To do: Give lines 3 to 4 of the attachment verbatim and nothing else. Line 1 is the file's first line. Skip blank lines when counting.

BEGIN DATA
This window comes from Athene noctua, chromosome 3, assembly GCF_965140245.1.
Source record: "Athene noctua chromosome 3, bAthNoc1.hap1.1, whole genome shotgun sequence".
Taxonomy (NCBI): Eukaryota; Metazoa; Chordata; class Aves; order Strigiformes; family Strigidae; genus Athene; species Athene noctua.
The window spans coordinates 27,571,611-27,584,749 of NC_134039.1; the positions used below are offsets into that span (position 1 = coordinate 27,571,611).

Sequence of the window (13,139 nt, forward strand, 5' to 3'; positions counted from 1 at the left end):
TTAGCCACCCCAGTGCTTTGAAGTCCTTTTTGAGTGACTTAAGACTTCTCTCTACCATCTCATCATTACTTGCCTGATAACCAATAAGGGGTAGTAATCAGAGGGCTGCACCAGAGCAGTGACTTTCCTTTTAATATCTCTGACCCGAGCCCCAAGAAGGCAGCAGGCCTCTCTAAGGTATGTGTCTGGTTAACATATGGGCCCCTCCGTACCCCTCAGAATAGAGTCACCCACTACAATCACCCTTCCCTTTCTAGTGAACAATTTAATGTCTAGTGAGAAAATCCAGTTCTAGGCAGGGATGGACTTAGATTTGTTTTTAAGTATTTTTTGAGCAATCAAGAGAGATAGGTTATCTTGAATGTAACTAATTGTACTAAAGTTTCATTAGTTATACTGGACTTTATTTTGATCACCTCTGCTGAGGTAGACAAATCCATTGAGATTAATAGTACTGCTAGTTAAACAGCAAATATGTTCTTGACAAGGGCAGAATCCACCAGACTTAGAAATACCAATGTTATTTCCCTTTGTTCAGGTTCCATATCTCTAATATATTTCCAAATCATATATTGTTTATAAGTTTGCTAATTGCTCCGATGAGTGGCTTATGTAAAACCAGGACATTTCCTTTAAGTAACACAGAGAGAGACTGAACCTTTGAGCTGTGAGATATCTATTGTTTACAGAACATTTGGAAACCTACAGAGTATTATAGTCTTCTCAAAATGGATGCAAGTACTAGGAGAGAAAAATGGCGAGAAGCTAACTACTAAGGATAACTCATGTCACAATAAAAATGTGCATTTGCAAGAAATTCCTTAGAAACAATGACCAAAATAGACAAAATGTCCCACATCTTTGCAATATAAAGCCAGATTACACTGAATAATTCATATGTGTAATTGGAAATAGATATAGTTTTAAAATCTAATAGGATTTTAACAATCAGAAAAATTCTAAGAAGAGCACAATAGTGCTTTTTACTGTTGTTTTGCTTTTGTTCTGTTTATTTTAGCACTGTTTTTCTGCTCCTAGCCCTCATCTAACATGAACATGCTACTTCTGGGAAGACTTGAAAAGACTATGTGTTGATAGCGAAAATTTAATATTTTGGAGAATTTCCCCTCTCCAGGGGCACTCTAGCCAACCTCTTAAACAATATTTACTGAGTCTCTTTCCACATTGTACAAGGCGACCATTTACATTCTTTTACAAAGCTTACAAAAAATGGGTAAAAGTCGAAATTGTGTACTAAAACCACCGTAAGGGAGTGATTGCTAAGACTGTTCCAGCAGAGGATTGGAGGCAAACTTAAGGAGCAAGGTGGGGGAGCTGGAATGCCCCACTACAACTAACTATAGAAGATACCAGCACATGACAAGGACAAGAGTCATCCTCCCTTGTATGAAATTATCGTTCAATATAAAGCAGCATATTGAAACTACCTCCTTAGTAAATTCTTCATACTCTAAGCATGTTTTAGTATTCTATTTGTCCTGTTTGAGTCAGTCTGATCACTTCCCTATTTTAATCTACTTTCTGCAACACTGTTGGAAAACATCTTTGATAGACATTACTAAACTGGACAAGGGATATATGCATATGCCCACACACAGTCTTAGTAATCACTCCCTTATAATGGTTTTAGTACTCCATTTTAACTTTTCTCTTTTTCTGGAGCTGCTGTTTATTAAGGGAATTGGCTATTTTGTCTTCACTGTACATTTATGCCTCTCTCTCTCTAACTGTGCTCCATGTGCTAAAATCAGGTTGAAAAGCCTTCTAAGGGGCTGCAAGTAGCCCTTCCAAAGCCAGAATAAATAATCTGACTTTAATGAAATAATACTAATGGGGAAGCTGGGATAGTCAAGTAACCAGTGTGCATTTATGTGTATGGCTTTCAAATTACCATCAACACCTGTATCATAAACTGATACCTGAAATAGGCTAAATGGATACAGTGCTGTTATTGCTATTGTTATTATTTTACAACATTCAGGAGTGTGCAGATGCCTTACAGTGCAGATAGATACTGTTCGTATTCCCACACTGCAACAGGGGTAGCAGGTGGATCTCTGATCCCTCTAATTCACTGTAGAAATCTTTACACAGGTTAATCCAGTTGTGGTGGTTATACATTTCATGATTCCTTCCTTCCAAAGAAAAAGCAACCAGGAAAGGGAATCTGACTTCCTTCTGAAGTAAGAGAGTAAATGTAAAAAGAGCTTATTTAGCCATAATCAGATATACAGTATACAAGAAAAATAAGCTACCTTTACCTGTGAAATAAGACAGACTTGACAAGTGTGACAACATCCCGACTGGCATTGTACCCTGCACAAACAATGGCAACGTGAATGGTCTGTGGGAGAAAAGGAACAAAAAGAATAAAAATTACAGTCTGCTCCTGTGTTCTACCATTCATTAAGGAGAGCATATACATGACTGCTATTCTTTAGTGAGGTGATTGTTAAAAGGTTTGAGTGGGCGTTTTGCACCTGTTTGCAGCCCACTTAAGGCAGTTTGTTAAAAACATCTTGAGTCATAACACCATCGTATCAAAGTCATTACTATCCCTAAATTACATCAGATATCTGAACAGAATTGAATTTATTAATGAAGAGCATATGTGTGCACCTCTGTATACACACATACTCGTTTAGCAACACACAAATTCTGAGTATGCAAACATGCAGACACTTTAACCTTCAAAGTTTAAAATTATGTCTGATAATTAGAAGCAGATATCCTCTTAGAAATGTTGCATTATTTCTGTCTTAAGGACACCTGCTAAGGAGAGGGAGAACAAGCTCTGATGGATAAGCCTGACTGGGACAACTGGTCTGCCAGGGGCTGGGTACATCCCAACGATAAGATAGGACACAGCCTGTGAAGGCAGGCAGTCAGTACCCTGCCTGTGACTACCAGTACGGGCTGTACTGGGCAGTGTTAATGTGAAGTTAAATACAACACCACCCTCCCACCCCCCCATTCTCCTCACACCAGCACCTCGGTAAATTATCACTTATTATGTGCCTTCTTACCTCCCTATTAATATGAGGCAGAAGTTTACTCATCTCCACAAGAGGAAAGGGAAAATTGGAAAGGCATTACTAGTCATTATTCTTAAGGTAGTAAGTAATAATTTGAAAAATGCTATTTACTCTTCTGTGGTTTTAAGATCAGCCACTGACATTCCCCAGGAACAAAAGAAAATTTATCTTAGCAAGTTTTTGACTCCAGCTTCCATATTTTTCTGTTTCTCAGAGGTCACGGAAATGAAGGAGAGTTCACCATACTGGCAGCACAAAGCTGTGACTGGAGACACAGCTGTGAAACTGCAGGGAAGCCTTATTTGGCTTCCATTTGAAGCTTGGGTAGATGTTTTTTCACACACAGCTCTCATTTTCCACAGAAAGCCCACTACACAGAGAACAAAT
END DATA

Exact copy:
Taxonomy (NCBI): Eukaryota; Metazoa; Chordata; class Aves; order Strigiformes; family Strigidae; genus Athene; species Athene noctua.
The window spans coordinates 27,571,611-27,584,749 of NC_134039.1; the positions used below are offsets into that span (position 1 = coordinate 27,571,611).